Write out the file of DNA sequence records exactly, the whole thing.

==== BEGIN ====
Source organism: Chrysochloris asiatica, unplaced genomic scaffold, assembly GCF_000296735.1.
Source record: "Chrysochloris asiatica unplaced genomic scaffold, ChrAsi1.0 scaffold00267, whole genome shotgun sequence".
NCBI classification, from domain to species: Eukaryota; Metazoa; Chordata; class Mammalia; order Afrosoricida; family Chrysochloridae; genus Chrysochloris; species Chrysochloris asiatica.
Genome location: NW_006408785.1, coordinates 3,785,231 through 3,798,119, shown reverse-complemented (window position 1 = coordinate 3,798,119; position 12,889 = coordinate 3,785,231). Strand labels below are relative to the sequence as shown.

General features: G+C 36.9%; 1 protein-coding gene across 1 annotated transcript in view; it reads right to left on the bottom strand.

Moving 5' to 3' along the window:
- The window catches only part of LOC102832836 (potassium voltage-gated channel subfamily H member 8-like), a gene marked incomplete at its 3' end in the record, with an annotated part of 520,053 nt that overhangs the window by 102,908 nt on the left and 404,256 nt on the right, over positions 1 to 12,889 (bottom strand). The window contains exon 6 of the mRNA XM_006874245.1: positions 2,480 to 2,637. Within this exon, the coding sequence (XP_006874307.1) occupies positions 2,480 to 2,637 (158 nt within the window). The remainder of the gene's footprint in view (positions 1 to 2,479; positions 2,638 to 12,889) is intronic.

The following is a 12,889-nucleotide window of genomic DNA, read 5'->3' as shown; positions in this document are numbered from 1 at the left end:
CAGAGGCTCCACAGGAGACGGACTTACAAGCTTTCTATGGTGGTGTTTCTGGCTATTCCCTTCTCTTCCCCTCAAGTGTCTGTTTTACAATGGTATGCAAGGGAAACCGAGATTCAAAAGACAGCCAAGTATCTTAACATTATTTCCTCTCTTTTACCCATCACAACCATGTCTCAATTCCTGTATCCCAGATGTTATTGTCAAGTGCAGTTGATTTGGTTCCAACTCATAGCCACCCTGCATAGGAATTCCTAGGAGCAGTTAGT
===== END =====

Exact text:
Source organism: Chrysochloris asiatica, unplaced genomic scaffold, assembly GCF_000296735.1.
Source record: "Chrysochloris asiatica unplaced genomic scaffold, ChrAsi1.0 scaffold00267, whole genome shotgun sequence".
NCBI classification, from domain to species: Eukaryota; Metazoa; Chordata; class Mammalia; order Afrosoricida; family Chrysochloridae; genus Chrysochloris; species Chrysochloris asiatica.
Genome location: NW_006408785.1, coordinates 3,785,231 through 3,798,119, shown reverse-complemented (window position 1 = coordinate 3,798,119; position 12,889 = coordinate 3,785,231). Strand labels below are relative to the sequence as shown.

General features: G+C 36.9%; 1 protein-coding gene across 1 annotated transcript in view; it reads right to left on the bottom strand.

Moving 5' to 3' along the window:
- The window catches only part of LOC102832836 (potassium voltage-gated channel subfamily H member 8-like), a gene marked incomplete at its 3' end in the record, with an annotated part of 520,053 nt that overhangs the window by 102,908 nt on the left and 404,256 nt on the right, over positions 1 to 12,889 (bottom strand). The window contains exon 6 of the mRNA XM_006874245.1: positions 2,480 to 2,637. Within this exon, the coding sequence (XP_006874307.1) occupies positions 2,480 to 2,637 (158 nt within the window). The remainder of the gene's footprint in view (positions 1 to 2,479; positions 2,638 to 12,889) is intronic.

The following is a 12,889-nucleotide window of genomic DNA, read 5'->3' as shown; positions in this document are numbered from 1 at the left end:
CAGAGGCTCCACAGGAGACGGACTTACAAGCTTTCTATGGTGGTGTTTCTGGCTATTCCCTTCTCTTCCCCTCAAGTGTCTGTTTTACAATGGTATGCAAGGGAAACCGAGATTCAAAAGACAGCCAAGTATCTTAACATTATTTCCTCTCTTTTACCCATCACAACCATGTCTCAATTCCTGTATCCCAGATGTTATTGTCAAGTGCAGTTGATTTGGTTCCAACTCATAGCCACCCTGCATAGGAATTCCTAGGAGCAGTTAGT